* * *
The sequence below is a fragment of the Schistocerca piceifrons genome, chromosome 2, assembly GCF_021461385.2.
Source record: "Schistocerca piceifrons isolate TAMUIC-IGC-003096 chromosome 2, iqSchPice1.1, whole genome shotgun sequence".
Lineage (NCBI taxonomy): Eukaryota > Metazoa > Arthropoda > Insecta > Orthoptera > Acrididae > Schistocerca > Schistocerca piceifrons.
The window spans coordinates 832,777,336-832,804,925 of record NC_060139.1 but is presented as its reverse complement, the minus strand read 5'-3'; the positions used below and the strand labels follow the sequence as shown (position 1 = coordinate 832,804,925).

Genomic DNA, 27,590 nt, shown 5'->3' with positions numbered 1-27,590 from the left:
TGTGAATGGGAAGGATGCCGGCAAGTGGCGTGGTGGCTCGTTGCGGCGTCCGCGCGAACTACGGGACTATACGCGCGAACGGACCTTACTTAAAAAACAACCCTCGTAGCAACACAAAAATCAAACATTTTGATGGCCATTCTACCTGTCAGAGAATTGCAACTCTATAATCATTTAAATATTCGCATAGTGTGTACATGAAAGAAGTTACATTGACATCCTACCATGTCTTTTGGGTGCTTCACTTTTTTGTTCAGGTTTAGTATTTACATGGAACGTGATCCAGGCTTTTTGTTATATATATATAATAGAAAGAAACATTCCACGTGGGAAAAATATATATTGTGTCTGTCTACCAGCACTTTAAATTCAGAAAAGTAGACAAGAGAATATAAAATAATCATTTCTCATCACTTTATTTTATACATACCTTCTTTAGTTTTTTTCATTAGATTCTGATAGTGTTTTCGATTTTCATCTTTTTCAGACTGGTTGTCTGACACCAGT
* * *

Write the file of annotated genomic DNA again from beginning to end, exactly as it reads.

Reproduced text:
The sequence below is a fragment of the Schistocerca piceifrons genome, chromosome 2, assembly GCF_021461385.2.
Source record: "Schistocerca piceifrons isolate TAMUIC-IGC-003096 chromosome 2, iqSchPice1.1, whole genome shotgun sequence".
Lineage (NCBI taxonomy): Eukaryota > Metazoa > Arthropoda > Insecta > Orthoptera > Acrididae > Schistocerca > Schistocerca piceifrons.
The window spans coordinates 832,777,336-832,804,925 of record NC_060139.1 but is presented as its reverse complement, the minus strand read 5'-3'; the positions used below and the strand labels follow the sequence as shown (position 1 = coordinate 832,804,925).

Genomic DNA, 27,590 nt, shown 5'->3' with positions numbered 1-27,590 from the left:
TGTGAATGGGAAGGATGCCGGCAAGTGGCGTGGTGGCTCGTTGCGGCGTCCGCGCGAACTACGGGACTATACGCGCGAACGGACCTTACTTAAAAAACAACCCTCGTAGCAACACAAAAATCAAACATTTTGATGGCCATTCTACCTGTCAGAGAATTGCAACTCTATAATCATTTAAATATTCGCATAGTGTGTACATGAAAGAAGTTACATTGACATCCTACCATGTCTTTTGGGTGCTTCACTTTTTTGTTCAGGTTTAGTATTTACATGGAACGTGATCCAGGCTTTTTGTTATATATATATAATAGAAAGAAACATTCCACGTGGGAAAAATATATATTGTGTCTGTCTACCAGCACTTTAAATTCAGAAAAGTAGACAAGAGAATATAAAATAATCATTTCTCATCACTTTATTTTATACATACCTTCTTTAGTTTTTTTCATTAGATTCTGATAGTGTTTTCGATTTTCATCTTTTTCAGACTGGTTGTCTGACACCAGT